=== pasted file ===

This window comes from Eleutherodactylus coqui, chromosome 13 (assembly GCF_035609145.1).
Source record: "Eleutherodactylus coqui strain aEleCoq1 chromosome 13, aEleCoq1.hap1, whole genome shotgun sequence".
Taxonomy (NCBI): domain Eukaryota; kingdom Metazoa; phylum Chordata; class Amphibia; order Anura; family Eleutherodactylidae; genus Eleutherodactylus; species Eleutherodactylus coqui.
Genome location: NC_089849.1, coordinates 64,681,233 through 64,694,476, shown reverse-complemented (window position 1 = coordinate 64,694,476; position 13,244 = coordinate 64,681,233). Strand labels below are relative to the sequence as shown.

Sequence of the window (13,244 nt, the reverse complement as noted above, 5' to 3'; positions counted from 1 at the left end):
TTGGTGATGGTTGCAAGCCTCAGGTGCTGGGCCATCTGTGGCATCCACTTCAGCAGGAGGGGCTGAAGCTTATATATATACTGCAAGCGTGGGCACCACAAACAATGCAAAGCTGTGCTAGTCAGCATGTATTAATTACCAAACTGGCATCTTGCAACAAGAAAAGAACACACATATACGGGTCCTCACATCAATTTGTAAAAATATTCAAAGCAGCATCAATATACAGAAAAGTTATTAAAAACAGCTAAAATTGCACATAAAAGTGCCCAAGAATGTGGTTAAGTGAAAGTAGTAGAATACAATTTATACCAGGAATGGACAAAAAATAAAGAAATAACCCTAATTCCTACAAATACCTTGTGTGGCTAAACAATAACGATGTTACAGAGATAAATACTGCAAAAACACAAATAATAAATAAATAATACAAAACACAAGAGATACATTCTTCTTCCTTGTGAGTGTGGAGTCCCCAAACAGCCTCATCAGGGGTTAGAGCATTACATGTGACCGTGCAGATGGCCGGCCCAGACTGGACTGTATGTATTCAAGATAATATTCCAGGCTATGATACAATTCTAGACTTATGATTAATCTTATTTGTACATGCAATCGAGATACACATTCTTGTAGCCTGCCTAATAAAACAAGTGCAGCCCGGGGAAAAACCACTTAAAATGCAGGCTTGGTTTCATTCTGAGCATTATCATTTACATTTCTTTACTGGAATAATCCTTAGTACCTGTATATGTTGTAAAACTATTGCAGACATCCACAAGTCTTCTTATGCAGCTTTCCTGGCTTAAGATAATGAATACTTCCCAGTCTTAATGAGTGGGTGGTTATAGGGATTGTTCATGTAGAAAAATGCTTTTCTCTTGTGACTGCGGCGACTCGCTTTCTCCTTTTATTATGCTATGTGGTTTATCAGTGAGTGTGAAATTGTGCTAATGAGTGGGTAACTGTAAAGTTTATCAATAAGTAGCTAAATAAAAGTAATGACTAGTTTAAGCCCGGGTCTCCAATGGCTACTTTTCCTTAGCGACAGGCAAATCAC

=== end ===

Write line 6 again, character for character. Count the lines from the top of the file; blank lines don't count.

TTGGTGATGGTTGCAAGCCTCAGGTGCTGGGCCATCTGTGGCATCCACTTCAGCAGGAGGGGCTGAAGCTTATATATATACTGCAAGCGTGGGCACCACAAACAATGCAAAGCTGTGCTAGTCAGCATGTATTAATTACCAAACTGGCATCTTGCAACAAGAAAAGAACACACATATACGGGTCCTCACATCAATTTGTAAAAATATTCAAAGCAGCATCAATATACAGAAAAGTTATTAAAAACAGCTAAAATTGCACATAAAAGTGCCCAAGAATGTGGTTAAGTGAAAGTAGTAGAATACAATTTATACCAGGAATGGACAAAAAATAAAGAAATAACCCTAATTCCTACAAATACCTTGTGTGGCTAAACAATAACGATGTTACAGAGATAAATACTGCAAAAACACAAATAATAAATAAATAATACAAAACACAAGAGATACATTCTTCTTCCTTGTGAGTGTGGAGTCCCCAAACAGCCTCATCAGGGGTTAGAGCATTACATGTGACCGTGCAGATGGCCGGCCCAGACTGGACTGTATGTATTCAAGATAATATTCCAGGCTATGATACAATTCTAGACTTATGATTAATCTTATTTGTACATGCAATCGAGATACACATTCTTGTAGCCTGCCTAATAAAACAAGTGCAGCCCGGGGAAAAACCACTTAAAATGCAGGCTTGGTTTCATTCTGAGCATTATCATTTACATTTCTTTACTGGAATAATCCTTAGTACCTGTATATGTTGTAAAACTATTGCAGACATCCACAAGTCTTCTTATGCAGCTTTCCTGGCTTAAGATAATGAATACTTCCCAGTCTTAATGAGTGGGTGGTTATAGGGATTGTTCATGTAGAAAAATGCTTTTCTCTTGTGACTGCGGCGACTCGCTTTCTCCTTTTATTATGCTATGTGGTTTATCAGTGAGTGTGAAATTGTGCTAATGAGTGGGTAACTGTAAAGTTTATCAATAAGTAGCTAAATAAAAGTAATGACTAGTTTAAGCCCGGGTCTCCAATGGCTACTTTTCCTTAGCGACAGGCAAATCAC